There are big benefits to buying stock photos. Key benefits:
- Each individual image has very few, or zero, users. Whereas with free stock images they are downloaded hundreds or thousands of times!
- You get a lot more choice of what to download.
- Feel comfortable using them for commercial use knowing you are 100% confident in the source.
If you are taking your online business seriously then buying stock images is well worthwhile. It doesn’t have to cost much money. Let’s get into looking at how to spend as little as possible.
- 1 Example of a cheap stock photo
- 2 Where to get the photos from
- 3 Understanding how stock image pricing works
- 4 How to navigate quickly to the best-priced files
- 5 Two more options to keep your costs as low as possible
- 6 Final step – plan ahead with credits or a subscription
- 7 Conclusions, your turn to act!
Example of a cheap stock photo
I wanted to buy a photo to use here as an example, it would have been a bit strange to use a free file used by thousands of other people! I purchased a picture of a piggy bank in a clamp for $1 and then added in my own text. Here it is.
As proof of how much it cost here’s a screenshot of the listing page before I downloaded it. Hopefully you can see the massive green arrow pointing to the price ;)
You can click on the image above to go the actual listing page. Now we’ve done that let’s get down to the important stuff.
Where to get the photos from
I’ve seen other articles online that simply list online stock photo agencies and tell you that’s where to go for cheap stock images. That isn’t much use! Prices vary. It’s how you go about using them that matters.
For this guide we’ll be using Dreamstime. I’ve used them for over a decade, since April 2006 to be exact. No joke, here is a screenshot from my account showing the first file that I downloaded.
In the 11 years using Dreamstime I’ve never had any problems.
If you’ve never used them before then head over now to take a look. It’s an easy website to use and joining is free as you’d expect.
Now you’ve joined we can get on with saving a bucket load of cash.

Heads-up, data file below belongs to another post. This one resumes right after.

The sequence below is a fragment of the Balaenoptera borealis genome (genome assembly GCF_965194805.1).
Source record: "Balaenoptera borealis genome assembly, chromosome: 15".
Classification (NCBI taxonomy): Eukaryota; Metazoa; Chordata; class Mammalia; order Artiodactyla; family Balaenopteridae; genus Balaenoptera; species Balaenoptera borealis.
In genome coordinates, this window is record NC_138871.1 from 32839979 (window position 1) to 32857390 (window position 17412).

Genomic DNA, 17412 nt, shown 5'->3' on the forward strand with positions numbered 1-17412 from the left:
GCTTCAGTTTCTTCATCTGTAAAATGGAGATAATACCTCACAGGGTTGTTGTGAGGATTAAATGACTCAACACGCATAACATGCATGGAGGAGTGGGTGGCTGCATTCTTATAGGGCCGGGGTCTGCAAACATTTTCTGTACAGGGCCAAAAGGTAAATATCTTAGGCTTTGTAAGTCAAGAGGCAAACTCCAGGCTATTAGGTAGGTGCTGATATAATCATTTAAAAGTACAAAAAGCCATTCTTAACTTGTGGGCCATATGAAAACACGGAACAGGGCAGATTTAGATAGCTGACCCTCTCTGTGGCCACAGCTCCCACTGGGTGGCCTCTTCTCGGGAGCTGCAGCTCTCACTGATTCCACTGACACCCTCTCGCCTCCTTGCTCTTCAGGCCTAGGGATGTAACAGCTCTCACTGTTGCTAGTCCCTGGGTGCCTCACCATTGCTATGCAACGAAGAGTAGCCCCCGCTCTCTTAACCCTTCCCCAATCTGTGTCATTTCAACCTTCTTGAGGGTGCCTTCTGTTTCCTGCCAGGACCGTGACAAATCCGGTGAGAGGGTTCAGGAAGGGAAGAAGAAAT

Understanding how stock image pricing works
First we need to understand the pricing structure. There are two factors:
- Prices go up the more times an image is downloaded.
- Prices go up the bigger the file size.
Dreamstime use a levels system. Images that have been listed on their website for 6 months and received no downloads are level 0. They cost from as little as 1 credit. The levels go up to level 5. At that level are images that have been downloaded over 25 times. They start from 11 credits to buy!
Don’t worry too much about the exact value of credits for now, we’ll get on to that later in this guide. For the purpose of this think of 1 credit being $1, or £1 or 1euro or your local currency equivalent. It can actually work out a lot cheaper than that but we’ll cover it further down.
With the levels pricing structure in mind let’s now exploit that.
Now we understand the pricing we want to make sure we only look at level 0 photos. There are two ways we can do it.
These instructions are for use on the desktop version of the Dreamstime website. If you are on a mobile device you won’t have the advanced search option we will now use I’m afraid.
Let’s start from the homepage. You need to click the small link called ‘advanced search’. It’s easily missed so here is a screenshot of how it looks.
You’ll see a ‘pricing’ slider on the right-hand side. For level 0 only files you need to move that down so it’s all the way across to the left.
Now type in keywords of the type of photograph you’re looking for. We’re now ready to go, click the big pink ‘Search’ button.
All of the results will now show. Every photo you will see will only cost from 1 credit! These are the cheapest you will find. Depending on how niche your search phrase was you should see lots of really good results. You can move your mouse over the images to check they are level 0.
From here you can start to click on the results you like the look of. It’s now time to browse the prices by clicking on the different sizes on the right-hand side. You can either go on to the full listing or stay on the results page, like this.
If you need an image for a blog post then the smallest size may well be suitable. The smallest size is what I chose for the example of a cheap stock image earlier in this article. If that’s the case then it’s job done for you, $1 cost, awesome! Even if you need one that’s a bit bigger it will still only be a few bucks!
Did you not see many results? If you’re looking for a really niche term you may not see many results. In this case you could change your search term a little bit. Or move the slider across so it will show results from all 5 levels. Then once the search results are showing use the order function to show by the “lowest price” first, this is how it looks. This option is available on mobile devices.